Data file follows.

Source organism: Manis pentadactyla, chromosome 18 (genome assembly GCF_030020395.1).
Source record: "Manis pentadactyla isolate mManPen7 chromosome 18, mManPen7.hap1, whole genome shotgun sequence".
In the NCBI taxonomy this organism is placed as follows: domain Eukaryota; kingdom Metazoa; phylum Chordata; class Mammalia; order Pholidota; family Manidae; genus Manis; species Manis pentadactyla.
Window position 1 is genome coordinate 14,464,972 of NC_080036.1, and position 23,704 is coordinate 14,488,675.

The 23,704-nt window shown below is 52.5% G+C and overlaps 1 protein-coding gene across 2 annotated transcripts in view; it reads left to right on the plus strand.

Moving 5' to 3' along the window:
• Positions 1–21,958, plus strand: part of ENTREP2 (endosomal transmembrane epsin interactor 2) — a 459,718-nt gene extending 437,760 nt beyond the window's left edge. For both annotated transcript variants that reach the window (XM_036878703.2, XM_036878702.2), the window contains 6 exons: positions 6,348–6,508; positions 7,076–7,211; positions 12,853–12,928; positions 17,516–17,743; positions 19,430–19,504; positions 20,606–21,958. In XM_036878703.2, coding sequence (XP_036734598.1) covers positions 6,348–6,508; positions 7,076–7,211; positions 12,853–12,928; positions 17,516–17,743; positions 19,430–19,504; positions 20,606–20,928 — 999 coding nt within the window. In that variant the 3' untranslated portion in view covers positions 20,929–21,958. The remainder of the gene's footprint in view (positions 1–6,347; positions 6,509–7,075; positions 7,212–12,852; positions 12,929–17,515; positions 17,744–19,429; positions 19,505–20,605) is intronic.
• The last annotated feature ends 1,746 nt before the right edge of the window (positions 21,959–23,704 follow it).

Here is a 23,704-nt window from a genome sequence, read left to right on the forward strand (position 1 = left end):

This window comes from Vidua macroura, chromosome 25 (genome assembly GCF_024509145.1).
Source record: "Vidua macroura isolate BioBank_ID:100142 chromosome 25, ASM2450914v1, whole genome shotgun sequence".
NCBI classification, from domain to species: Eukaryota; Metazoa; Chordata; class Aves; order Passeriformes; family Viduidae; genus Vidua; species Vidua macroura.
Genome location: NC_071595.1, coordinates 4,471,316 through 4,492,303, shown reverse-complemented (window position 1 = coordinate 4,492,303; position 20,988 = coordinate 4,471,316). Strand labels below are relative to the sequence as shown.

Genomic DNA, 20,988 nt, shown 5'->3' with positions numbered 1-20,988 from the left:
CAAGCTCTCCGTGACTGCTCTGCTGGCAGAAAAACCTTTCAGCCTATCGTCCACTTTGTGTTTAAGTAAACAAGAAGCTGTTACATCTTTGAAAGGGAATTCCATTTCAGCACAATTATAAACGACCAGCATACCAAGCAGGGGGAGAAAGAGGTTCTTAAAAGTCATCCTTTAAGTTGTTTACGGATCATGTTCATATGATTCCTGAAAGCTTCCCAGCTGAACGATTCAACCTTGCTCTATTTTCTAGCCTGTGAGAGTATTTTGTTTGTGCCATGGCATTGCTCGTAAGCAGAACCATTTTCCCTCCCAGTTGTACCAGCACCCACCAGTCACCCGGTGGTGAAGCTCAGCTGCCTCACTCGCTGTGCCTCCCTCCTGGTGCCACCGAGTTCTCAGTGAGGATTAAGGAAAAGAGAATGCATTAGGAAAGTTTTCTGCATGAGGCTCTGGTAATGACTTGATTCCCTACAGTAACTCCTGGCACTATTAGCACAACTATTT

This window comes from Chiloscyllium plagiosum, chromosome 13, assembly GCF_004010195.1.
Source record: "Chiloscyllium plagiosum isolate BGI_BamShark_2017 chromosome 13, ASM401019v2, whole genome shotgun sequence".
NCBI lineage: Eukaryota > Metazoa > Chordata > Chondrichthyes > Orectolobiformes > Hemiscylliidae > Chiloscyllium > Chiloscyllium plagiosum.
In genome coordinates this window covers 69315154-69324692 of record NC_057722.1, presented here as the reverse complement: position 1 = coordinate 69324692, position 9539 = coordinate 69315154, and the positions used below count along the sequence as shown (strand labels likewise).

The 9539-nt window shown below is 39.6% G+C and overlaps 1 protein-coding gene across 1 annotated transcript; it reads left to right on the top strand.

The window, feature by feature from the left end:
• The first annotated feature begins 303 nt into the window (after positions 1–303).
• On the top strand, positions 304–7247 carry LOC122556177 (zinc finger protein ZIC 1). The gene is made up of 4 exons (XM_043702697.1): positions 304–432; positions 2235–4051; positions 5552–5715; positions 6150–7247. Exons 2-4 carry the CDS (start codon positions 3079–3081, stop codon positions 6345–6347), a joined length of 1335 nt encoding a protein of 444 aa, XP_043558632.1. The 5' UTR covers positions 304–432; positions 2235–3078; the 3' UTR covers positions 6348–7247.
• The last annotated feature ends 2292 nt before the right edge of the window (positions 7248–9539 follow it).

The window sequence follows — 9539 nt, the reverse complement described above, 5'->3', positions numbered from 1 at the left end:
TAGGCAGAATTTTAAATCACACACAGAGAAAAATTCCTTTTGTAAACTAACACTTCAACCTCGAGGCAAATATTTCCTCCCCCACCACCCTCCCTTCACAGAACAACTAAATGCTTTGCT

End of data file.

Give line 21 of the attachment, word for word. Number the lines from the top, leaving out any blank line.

The window, feature by feature from the left end: